The results of gender-based focus groups conducted this week at the Air Mobility Command in the wake of a sexual harassment controversy involving civilian workers won’t be released to the public, according to AMC lawyers.
The focus group interview results, as well as a workplace climate survey completed in December, won’t be shared with the public because “climate surveys are really the tool of the commander,” said Col. Jim Dapper, judge advocate for AMC’s headquarters. “And it’s designed for him and a certain amount of anonymity for all those who respond, and given to him in confidence for him to take appropriate action. If we start to make this public, it tends to erode the effectiveness of the tool for those who respond to future surveys.”
Dozens of AMC employees, both civilian and active-duty military, were assigned to take part in gender-based focus groups that began this past Monday and ran through Thursday, as a result of a workplace survey in which workers in a key AMC unit, known as A3, participated in December.
The focus groups were set up at AMC a day after the BND published an article about a sexual harassment case that has roiled AMC for nearly a year.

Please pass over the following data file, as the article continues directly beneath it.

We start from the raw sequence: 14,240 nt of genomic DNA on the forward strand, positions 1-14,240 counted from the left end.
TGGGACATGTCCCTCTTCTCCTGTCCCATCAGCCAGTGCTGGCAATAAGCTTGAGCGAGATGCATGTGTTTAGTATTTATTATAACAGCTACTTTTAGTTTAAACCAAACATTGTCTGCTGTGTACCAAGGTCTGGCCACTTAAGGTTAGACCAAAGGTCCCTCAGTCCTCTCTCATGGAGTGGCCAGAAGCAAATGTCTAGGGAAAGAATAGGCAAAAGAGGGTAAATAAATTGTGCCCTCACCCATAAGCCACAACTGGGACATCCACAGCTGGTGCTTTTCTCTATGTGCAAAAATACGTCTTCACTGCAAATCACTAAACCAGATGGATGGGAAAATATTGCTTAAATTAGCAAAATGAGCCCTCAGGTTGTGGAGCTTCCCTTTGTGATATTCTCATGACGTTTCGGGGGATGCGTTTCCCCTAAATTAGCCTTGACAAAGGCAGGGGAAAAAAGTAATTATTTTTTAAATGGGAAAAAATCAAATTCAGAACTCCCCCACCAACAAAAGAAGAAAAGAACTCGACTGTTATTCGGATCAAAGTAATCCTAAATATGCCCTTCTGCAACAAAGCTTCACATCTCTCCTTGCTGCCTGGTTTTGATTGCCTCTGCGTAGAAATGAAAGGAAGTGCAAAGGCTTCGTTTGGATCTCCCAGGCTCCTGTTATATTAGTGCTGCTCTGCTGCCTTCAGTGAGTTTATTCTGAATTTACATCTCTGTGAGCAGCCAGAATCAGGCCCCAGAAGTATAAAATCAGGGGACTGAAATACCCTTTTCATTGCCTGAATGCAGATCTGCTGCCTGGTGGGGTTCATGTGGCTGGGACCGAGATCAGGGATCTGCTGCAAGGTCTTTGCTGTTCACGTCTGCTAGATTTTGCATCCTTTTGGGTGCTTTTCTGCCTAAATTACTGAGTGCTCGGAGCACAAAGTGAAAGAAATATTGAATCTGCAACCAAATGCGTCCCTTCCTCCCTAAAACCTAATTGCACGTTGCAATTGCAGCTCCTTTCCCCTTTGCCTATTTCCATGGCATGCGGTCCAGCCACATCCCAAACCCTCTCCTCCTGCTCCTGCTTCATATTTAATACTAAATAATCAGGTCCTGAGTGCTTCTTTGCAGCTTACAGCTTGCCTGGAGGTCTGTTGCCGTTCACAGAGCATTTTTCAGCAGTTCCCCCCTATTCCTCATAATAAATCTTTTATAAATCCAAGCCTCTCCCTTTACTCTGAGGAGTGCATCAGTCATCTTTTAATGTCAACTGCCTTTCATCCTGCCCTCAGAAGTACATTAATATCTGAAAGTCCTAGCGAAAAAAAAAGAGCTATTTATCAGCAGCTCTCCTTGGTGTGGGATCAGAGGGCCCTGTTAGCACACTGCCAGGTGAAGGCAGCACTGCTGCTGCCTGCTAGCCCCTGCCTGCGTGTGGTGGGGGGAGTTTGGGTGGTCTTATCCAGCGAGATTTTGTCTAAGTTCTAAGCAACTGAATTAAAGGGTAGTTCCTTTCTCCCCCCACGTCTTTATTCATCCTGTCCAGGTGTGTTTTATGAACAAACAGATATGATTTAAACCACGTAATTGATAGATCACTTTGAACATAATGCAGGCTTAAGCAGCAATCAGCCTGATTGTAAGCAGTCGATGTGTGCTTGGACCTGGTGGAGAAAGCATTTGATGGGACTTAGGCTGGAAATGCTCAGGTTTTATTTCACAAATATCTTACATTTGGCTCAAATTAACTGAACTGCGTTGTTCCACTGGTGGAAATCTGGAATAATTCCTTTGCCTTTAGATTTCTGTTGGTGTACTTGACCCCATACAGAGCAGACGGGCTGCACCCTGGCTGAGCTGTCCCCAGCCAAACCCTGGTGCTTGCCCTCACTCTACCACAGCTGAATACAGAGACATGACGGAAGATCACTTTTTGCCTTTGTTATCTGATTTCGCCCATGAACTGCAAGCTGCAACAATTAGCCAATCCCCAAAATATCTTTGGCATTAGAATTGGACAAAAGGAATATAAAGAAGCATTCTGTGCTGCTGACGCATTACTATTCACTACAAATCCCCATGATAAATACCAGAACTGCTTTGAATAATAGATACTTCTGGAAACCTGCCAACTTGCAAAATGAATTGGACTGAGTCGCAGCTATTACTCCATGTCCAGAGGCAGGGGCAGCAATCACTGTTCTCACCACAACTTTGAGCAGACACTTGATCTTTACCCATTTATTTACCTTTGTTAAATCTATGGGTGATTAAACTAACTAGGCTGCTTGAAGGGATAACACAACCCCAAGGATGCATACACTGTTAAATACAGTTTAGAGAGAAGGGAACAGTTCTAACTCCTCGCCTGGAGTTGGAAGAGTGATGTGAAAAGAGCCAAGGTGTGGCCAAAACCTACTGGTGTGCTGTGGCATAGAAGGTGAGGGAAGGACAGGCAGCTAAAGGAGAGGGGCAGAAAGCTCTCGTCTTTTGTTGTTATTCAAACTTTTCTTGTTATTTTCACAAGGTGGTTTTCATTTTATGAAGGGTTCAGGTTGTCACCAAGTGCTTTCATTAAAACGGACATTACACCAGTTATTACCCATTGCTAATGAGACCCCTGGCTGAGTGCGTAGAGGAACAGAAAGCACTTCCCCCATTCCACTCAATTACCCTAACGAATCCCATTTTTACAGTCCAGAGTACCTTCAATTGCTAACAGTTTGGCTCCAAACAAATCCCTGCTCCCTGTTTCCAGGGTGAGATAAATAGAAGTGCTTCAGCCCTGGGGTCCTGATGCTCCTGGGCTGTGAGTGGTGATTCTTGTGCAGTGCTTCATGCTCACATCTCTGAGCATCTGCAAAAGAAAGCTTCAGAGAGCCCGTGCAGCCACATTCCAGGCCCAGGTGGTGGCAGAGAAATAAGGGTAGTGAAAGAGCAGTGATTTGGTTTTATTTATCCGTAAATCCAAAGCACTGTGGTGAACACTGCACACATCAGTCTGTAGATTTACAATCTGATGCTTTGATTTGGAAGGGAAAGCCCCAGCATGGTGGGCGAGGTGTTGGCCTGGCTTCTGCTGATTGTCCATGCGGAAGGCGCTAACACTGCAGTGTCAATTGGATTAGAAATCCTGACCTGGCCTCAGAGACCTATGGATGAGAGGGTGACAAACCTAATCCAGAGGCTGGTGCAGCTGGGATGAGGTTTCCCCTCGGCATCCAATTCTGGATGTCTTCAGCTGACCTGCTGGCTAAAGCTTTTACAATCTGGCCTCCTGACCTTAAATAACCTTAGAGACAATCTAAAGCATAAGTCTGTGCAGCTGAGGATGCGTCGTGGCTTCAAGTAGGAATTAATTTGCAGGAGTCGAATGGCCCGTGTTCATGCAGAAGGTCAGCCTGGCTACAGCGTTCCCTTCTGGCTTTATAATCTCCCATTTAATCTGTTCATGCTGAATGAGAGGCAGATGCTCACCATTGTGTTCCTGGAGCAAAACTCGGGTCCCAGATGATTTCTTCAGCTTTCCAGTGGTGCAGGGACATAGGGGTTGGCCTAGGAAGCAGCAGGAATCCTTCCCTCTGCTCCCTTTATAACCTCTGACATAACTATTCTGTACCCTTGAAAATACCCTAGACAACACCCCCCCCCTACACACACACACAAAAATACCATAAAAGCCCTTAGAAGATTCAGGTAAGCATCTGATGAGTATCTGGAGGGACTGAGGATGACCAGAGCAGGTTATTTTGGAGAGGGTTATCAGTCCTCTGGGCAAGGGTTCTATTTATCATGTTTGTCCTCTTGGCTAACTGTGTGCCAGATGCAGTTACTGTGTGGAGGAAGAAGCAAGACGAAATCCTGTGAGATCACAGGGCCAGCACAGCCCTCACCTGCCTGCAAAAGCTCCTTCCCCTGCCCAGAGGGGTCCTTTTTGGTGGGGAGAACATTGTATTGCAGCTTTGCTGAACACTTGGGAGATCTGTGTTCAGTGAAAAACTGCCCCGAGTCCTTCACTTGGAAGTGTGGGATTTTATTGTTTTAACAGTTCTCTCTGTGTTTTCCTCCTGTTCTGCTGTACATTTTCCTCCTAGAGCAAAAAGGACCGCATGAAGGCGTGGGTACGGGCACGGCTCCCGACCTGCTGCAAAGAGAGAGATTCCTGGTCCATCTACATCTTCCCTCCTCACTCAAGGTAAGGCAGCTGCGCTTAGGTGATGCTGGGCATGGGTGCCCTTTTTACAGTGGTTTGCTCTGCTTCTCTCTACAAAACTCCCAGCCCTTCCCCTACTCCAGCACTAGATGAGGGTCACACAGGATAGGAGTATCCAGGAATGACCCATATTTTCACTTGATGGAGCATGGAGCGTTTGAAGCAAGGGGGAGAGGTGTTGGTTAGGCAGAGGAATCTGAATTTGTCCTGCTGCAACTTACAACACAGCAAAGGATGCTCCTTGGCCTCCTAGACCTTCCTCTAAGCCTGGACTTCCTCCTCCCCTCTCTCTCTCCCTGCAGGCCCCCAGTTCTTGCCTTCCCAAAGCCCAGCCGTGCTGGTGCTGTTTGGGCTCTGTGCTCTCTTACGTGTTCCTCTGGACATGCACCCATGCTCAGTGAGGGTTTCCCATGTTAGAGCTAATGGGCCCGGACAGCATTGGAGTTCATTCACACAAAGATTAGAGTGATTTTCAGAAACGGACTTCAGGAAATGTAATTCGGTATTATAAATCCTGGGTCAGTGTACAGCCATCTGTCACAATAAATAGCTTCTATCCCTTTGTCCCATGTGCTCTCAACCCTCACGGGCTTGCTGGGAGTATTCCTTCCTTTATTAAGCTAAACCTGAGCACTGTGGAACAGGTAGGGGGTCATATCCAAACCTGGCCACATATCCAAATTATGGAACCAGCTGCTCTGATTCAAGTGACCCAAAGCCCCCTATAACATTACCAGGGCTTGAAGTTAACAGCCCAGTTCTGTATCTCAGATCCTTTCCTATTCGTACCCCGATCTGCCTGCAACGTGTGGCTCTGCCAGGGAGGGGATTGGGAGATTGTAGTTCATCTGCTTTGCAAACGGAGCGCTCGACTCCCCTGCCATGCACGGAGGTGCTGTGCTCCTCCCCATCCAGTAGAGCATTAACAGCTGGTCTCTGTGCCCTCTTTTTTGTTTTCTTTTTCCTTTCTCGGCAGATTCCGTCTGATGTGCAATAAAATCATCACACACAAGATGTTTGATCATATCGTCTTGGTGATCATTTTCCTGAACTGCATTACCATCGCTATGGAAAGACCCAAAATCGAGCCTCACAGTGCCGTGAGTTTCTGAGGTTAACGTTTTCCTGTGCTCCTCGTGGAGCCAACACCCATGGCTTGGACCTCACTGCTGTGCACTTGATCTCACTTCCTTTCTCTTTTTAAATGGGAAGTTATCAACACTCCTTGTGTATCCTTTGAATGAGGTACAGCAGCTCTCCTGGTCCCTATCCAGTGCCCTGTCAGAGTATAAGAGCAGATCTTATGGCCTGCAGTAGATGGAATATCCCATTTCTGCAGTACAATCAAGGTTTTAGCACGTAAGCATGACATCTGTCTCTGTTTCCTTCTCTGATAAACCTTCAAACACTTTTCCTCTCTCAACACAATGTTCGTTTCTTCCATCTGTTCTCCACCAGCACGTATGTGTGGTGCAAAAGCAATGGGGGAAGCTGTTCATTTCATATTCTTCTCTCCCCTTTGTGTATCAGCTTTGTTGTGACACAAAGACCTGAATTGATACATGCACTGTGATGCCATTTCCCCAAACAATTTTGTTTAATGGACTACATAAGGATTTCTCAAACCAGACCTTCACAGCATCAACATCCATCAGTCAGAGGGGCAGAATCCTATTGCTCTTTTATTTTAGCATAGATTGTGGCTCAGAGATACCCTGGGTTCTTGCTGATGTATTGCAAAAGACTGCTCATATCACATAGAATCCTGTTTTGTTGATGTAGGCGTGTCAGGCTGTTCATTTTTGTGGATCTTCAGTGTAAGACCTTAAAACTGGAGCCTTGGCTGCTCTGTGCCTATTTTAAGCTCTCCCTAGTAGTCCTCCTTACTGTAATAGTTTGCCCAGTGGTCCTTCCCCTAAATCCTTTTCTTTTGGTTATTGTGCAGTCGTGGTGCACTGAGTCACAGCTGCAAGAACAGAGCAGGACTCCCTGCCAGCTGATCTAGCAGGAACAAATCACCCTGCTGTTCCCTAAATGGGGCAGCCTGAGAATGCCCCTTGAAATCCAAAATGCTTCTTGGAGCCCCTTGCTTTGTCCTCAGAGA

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Dapper spoke during a news conference that brought to the table AMC’s top leaders in the fight against sexual harassment at the command, as well as reporters from the Belleville News-Democrat, and, on speaker-phone, reporters from other media outlets, including Air Force Times.
On Sunday, the BND reported on a case that involved Mary K. Reid, a branch chief within A3 called A3B, otherwise known as the Department of Defense Commercial Airlift Division.
Reid lost her job as chief of the A3B analysis branch in early October after a commander-directed investigation substantiated allegations that Reid had sexually harassed three female employees. The allegations have led to offers of financial settlements to the three from Scott’s office of Equal Employment Opportunity and a misdemeanor charge in St. Clair County of battery against Reid, filed by one of her accusers.
Reid, through her attorney, denies the allegations and says the accusers have financial motives. Reid is seeking to dismiss the misdemeanor charge and reclaim her old job.
Col. Mike Zick, AMC’s assistant operations director, acknowledged other AMC employees had been disciplined in connection with the Reid case, but declined to say how many or what discipline had been taken against them.
Zick said required actions had been taken while holding accountable those in positions of responsibility. Above all, AMC employees can “feel comfortable in doing their best, and actually working in a place where professional dignity and respect are always stressed,” Zick said. “We fell short in this. And frankly we need to do better, a lot better.”
Contact reporter Mike Fitzgerald at firstname.lastname@example.org or 618-239-2533.